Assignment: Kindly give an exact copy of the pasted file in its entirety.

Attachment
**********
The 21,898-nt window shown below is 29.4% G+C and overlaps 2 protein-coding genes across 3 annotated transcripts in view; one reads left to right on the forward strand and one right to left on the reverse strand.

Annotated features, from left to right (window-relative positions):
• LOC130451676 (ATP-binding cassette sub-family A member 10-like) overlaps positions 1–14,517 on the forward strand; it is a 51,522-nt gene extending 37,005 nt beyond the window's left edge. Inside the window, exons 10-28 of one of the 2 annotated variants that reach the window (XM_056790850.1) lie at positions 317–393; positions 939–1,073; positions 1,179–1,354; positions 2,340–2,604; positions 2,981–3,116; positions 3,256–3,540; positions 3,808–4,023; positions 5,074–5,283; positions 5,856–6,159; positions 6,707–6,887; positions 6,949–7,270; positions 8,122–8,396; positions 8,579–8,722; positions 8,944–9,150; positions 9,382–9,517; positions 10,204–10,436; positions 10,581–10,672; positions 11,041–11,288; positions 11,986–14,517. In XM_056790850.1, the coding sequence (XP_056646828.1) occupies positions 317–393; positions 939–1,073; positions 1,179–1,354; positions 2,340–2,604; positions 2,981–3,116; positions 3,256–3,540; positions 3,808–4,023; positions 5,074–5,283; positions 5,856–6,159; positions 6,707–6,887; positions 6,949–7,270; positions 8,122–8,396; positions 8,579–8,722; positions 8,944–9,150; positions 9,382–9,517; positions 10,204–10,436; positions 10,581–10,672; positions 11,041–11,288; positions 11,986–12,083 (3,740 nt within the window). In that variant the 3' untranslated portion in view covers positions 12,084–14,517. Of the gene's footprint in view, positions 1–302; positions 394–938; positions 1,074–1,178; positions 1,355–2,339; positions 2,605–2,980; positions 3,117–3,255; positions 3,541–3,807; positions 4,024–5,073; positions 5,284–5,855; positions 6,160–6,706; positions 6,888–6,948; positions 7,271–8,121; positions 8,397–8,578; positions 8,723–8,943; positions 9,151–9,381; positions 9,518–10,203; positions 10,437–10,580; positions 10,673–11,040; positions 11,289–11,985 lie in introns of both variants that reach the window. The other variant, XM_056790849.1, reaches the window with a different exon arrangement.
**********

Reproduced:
The 21,898-nt window shown below is 29.4% G+C and overlaps 2 protein-coding genes across 3 annotated transcripts in view; one reads left to right on the forward strand and one right to left on the reverse strand.

Annotated features, from left to right (window-relative positions):
• LOC130451676 (ATP-binding cassette sub-family A member 10-like) overlaps positions 1–14,517 on the forward strand; it is a 51,522-nt gene extending 37,005 nt beyond the window's left edge. Inside the window, exons 10-28 of one of the 2 annotated variants that reach the window (XM_056790850.1) lie at positions 317–393; positions 939–1,073; positions 1,179–1,354; positions 2,340–2,604; positions 2,981–3,116; positions 3,256–3,540; positions 3,808–4,023; positions 5,074–5,283; positions 5,856–6,159; positions 6,707–6,887; positions 6,949–7,270; positions 8,122–8,396; positions 8,579–8,722; positions 8,944–9,150; positions 9,382–9,517; positions 10,204–10,436; positions 10,581–10,672; positions 11,041–11,288; positions 11,986–14,517. In XM_056790850.1, the coding sequence (XP_056646828.1) occupies positions 317–393; positions 939–1,073; positions 1,179–1,354; positions 2,340–2,604; positions 2,981–3,116; positions 3,256–3,540; positions 3,808–4,023; positions 5,074–5,283; positions 5,856–6,159; positions 6,707–6,887; positions 6,949–7,270; positions 8,122–8,396; positions 8,579–8,722; positions 8,944–9,150; positions 9,382–9,517; positions 10,204–10,436; positions 10,581–10,672; positions 11,041–11,288; positions 11,986–12,083 (3,740 nt within the window). In that variant the 3' untranslated portion in view covers positions 12,084–14,517. Of the gene's footprint in view, positions 1–302; positions 394–938; positions 1,074–1,178; positions 1,355–2,339; positions 2,605–2,980; positions 3,117–3,255; positions 3,541–3,807; positions 4,024–5,073; positions 5,284–5,855; positions 6,160–6,706; positions 6,888–6,948; positions 7,271–8,121; positions 8,397–8,578; positions 8,723–8,943; positions 9,151–9,381; positions 9,518–10,203; positions 10,437–10,580; positions 10,673–11,040; positions 11,289–11,985 lie in introns of both variants that reach the window. The other variant, XM_056790849.1, reaches the window with a different exon arrangement.